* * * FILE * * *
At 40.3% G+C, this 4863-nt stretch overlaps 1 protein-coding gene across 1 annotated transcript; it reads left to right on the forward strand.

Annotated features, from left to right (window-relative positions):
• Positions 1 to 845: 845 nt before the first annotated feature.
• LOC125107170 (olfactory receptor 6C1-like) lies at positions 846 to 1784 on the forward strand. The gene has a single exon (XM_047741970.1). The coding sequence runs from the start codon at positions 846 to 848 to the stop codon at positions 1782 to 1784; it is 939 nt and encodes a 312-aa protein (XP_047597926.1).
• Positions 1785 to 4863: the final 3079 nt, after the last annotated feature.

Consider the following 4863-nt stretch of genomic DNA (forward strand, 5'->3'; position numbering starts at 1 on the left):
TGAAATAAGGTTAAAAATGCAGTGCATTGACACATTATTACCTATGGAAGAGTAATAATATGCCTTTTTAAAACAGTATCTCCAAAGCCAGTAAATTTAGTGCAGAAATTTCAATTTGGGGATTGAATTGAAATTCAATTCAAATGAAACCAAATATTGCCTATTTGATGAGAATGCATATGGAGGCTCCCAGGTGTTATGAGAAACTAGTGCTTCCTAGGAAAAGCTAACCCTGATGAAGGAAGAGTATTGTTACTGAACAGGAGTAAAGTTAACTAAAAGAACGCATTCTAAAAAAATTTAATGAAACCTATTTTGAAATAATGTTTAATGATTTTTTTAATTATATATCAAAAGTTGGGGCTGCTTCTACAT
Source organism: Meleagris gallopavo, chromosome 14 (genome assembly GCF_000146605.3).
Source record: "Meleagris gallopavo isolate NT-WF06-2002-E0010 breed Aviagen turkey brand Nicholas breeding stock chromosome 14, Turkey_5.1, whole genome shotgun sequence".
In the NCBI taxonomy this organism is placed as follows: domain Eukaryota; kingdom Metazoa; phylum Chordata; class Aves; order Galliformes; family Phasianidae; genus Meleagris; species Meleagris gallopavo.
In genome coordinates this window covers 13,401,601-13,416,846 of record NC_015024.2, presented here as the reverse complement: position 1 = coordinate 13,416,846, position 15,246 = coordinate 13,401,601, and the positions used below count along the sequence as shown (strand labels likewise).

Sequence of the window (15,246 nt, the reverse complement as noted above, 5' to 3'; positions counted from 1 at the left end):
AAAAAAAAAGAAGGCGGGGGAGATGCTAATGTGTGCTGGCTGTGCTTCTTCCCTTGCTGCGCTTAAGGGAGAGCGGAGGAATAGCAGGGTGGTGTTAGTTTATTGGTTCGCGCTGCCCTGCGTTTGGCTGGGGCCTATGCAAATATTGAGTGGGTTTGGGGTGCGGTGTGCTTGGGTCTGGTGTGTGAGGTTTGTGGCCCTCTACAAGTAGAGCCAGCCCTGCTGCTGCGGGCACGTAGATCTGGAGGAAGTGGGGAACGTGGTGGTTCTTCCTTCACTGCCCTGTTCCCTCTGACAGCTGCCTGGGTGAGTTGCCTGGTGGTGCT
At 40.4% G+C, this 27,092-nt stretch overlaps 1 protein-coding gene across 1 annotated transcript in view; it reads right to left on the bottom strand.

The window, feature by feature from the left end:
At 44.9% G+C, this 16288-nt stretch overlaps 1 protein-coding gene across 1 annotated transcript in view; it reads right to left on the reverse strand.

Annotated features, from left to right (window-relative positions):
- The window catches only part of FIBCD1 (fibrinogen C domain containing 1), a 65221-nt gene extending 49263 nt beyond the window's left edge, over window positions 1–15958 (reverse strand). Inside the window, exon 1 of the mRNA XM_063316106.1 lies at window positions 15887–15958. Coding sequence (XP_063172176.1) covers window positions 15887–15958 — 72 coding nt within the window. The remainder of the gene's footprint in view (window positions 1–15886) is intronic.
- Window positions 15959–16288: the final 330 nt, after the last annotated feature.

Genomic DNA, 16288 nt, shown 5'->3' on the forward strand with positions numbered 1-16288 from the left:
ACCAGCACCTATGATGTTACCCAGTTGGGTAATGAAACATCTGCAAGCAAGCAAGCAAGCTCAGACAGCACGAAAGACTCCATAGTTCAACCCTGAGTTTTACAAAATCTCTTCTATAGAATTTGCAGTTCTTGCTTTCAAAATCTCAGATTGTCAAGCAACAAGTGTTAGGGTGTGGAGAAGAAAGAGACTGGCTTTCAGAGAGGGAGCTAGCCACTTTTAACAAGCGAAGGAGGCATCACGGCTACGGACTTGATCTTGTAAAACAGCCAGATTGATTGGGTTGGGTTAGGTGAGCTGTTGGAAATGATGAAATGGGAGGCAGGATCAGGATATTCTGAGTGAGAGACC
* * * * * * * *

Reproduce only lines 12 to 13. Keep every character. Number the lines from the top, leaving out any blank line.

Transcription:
Sequence of the window (15,246 nt, the reverse complement as noted above, 5' to 3'; positions counted from 1 at the left end):
AAAAAAAAAGAAGGCGGGGGAGATGCTAATGTGTGCTGGCTGTGCTTCTTCCCTTGCTGCGCTTAAGGGAGAGCGGAGGAATAGCAGGGTGGTGTTAGTTTATTGGTTCGCGCTGCCCTGCGTTTGGCTGGGGCCTATGCAAATATTGAGTGGGTTTGGGGTGCGGTGTGCTTGGGTCTGGTGTGTGAGGTTTGTGGCCCTCTACAAGTAGAGCCAGCCCTGCTGCTGCGGGCACGTAGATCTGGAGGAAGTGGGGAACGTGGTGGTTCTTCCTTCACTGCCCTGTTCCCTCTGACAGCTGCCTGGGTGAGTTGCCTGGTGGTGCT